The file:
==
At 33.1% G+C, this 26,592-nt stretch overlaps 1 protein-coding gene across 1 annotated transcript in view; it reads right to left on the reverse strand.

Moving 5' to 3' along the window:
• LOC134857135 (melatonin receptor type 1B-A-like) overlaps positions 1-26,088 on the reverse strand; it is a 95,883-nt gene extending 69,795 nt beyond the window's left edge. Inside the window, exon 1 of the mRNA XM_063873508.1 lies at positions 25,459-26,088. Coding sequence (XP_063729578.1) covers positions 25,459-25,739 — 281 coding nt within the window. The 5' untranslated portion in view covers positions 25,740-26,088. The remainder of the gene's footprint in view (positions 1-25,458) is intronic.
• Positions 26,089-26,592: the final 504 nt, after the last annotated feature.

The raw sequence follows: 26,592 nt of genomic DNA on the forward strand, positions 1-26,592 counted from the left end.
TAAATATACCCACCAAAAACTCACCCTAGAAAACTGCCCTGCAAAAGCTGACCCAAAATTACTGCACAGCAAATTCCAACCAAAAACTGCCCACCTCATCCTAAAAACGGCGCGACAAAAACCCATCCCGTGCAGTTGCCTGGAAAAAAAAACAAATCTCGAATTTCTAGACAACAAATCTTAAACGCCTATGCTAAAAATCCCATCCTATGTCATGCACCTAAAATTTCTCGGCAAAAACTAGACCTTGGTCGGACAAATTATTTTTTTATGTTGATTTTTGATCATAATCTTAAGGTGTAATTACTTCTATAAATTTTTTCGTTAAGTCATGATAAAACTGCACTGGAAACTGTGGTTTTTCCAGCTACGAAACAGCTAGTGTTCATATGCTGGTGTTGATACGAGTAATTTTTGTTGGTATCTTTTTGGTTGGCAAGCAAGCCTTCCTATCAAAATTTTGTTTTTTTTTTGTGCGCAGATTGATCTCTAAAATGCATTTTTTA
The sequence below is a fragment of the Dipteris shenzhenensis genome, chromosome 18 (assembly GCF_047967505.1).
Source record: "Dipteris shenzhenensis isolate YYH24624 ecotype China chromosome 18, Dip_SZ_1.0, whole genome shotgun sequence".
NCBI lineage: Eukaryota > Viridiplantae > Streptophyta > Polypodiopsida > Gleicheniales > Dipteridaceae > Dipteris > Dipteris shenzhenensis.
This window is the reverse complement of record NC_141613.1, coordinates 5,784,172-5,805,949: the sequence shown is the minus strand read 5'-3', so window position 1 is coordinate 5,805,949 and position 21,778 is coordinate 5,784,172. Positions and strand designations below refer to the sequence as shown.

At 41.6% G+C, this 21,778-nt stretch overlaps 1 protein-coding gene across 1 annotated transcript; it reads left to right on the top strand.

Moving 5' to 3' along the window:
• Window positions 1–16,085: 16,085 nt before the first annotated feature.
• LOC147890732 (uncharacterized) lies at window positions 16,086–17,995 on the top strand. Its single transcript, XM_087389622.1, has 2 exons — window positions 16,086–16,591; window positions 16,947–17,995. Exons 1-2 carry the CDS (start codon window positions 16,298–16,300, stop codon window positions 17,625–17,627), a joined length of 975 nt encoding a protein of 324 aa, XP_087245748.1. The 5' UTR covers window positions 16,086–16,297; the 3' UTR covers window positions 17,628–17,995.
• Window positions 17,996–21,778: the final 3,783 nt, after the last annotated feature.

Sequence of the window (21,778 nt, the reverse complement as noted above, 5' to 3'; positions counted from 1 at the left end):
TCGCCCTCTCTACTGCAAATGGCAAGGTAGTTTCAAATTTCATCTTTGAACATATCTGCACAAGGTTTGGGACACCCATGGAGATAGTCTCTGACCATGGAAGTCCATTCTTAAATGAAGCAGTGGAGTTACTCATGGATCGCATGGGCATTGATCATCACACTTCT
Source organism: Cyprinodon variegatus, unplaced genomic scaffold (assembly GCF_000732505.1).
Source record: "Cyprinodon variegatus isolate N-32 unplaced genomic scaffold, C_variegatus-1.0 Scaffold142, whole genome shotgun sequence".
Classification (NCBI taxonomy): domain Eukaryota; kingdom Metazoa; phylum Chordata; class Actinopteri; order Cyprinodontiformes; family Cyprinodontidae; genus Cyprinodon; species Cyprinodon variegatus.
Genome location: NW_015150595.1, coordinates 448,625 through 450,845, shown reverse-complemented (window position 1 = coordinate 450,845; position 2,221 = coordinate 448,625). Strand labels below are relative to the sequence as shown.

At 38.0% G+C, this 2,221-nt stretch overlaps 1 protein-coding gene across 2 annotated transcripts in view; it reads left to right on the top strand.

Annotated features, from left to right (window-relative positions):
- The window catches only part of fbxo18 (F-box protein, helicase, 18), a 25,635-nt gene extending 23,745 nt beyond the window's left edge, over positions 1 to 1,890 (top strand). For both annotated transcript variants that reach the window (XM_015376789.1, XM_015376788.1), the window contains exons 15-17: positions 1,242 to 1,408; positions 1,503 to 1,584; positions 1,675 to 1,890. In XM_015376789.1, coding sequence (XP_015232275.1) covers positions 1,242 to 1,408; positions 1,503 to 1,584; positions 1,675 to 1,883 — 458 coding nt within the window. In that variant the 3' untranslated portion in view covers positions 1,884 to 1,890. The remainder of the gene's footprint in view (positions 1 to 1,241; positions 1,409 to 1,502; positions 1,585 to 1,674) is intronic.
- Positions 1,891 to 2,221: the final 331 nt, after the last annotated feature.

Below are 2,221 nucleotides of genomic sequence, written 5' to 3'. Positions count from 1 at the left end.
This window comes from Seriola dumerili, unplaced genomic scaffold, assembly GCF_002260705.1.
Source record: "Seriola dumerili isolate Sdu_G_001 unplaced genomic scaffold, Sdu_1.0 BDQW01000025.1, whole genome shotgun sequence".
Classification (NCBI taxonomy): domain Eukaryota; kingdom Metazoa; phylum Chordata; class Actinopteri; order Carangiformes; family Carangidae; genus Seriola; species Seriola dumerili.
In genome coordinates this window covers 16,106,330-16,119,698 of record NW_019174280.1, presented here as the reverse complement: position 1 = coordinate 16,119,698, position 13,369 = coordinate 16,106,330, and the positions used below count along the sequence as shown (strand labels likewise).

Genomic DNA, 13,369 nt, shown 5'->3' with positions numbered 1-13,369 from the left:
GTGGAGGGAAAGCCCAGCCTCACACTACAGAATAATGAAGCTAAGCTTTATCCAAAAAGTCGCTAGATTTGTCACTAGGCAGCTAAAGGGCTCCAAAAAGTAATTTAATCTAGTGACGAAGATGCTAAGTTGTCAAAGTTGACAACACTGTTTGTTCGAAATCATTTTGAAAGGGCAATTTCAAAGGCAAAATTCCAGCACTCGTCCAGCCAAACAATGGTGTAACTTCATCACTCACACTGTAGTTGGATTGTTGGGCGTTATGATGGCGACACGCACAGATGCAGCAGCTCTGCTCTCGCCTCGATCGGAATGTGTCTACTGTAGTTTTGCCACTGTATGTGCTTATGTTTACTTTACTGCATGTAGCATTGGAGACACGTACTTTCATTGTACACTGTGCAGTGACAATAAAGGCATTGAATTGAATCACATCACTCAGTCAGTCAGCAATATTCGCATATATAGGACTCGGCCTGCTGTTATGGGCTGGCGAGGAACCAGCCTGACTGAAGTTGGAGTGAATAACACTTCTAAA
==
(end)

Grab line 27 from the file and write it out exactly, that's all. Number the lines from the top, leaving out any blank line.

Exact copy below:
This window comes from Seriola dumerili, unplaced genomic scaffold, assembly GCF_002260705.1.